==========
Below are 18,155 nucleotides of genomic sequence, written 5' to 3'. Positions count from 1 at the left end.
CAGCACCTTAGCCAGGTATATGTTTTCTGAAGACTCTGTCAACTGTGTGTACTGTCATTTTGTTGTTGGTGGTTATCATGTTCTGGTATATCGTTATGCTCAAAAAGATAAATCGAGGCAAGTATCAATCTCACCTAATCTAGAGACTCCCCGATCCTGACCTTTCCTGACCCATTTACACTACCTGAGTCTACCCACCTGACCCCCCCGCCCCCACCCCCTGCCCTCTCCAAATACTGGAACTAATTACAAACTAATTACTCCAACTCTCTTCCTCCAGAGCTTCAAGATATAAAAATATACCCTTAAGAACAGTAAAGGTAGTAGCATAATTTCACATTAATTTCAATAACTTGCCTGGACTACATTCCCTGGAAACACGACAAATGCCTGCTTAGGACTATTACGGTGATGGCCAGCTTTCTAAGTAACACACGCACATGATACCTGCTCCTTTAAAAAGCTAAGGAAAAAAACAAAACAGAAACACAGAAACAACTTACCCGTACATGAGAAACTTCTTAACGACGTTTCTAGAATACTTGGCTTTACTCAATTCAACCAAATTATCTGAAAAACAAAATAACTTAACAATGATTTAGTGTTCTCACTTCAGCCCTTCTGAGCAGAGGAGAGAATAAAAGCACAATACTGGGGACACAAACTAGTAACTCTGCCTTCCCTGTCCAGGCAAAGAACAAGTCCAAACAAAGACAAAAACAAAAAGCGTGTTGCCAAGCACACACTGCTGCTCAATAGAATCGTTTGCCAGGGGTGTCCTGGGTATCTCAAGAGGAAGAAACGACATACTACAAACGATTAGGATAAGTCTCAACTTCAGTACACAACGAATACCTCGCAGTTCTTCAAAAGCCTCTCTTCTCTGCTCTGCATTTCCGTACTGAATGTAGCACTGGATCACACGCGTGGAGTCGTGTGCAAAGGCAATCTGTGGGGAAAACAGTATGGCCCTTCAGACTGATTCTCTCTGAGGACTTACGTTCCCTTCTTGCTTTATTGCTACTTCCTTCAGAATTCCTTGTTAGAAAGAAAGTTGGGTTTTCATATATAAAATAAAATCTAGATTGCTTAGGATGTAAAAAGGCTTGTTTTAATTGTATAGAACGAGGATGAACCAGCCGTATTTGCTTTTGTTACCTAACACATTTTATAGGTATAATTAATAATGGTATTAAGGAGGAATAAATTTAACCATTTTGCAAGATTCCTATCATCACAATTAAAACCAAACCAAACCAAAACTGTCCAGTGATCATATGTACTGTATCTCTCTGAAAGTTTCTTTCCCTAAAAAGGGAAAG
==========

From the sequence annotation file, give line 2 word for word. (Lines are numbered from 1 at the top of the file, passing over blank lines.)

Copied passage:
CAGCACCTTAGCCAGGTATATGTTTTCTGAAGACTCTGTCAACTGTGTGTACTGTCATTTTGTTGTTGGTGGTTATCATGTTCTGGTATATCGTTATGCTCAAAAAGATAAATCGAGGCAAGTATCAATCTCACCTAATCTAGAGACTCCCCGATCCTGACCTTTCCTGACCCATTTACACTACCTGAGTCTACCCACCTGACCCCCCCGCCCCCACCCCCTGCCCTCTCCAAATACTGGAACTAATTACAAACTAATTACTCCAACTCTCTTCCTCCAGAGCTTCAAGATATAAAAATATACCCTTAAGAACAGTAAAGGTAGTAGCATAATTTCACATTAATTTCAATAACTTGCCTGGACTACATTCCCTGGAAACACGACAAATGCCTGCTTAGGACTATTACGGTGATGGCCAGCTTTCTAAGTAACACACGCACATGATACCTGCTCCTTTAAAAAGCTAAGGAAAAAAACAAAACAGAAACACAGAAACAACTTACCCGTACATGAGAAACTTCTTAACGACGTTTCTAGAATACTTGGCTTTACTCAATTCAACCAAATTATCTGAAAAACAAAATAACTTAACAATGATTTAGTGTTCTCACTTCAGCCCTTCTGAGCAGAGGAGAGAATAAAAGCACAATACTGGGGACACAAACTAGTAACTCTGCCTTCCCTGTCCAGGCAAAGAACAAGTCCAAACAAAGACAAAAACAAAAAGCGTGTTGCCAAGCACACACTGCTGCTCAATAGAATCGTTTGCCAGGGGTGTCCTGGGTATCTCAAGAGGAAGAAACGACATACTACAAACGATTAGGATAAGTCTCAACTTCAGTACACAACGAATACCTCGCAGTTCTTCAAAAGCCTCTCTTCTCTGCTCTGCATTTCCGTACTGAATGTAGCACTGGATCACACGCGTGGAGTCGTGTGCAAAGGCAATCTGTGGGGAAAACAGTATGGCCCTTCAGACTGATTCTCTCTGAGGACTTACGTTCCCTTCTTGCTTTATTGCTACTTCCTTCAGAATTCCTTGTTAGAAAGAAAGTTGGGTTTTCATATATAAAATAAAATCTAGATTGCTTAGGATGTAAAAAGGCTTGTTTTAATTGTATAGAACGAGGATGAACCAGCCGTATTTGCTTTTGTTACCTAACACATTTTATAGGTATAATTAATAATGGTATTAAGGAGGAATAAATTTAACCATTTTGCAAGATTCCTATCATCACAATTAAAACCAAACCAAACCAAAACTGTCCAGTGATCATATGTACTGTATCTCTCTGAAAGTTTCTTTCCCTAAAAAGGGAAAG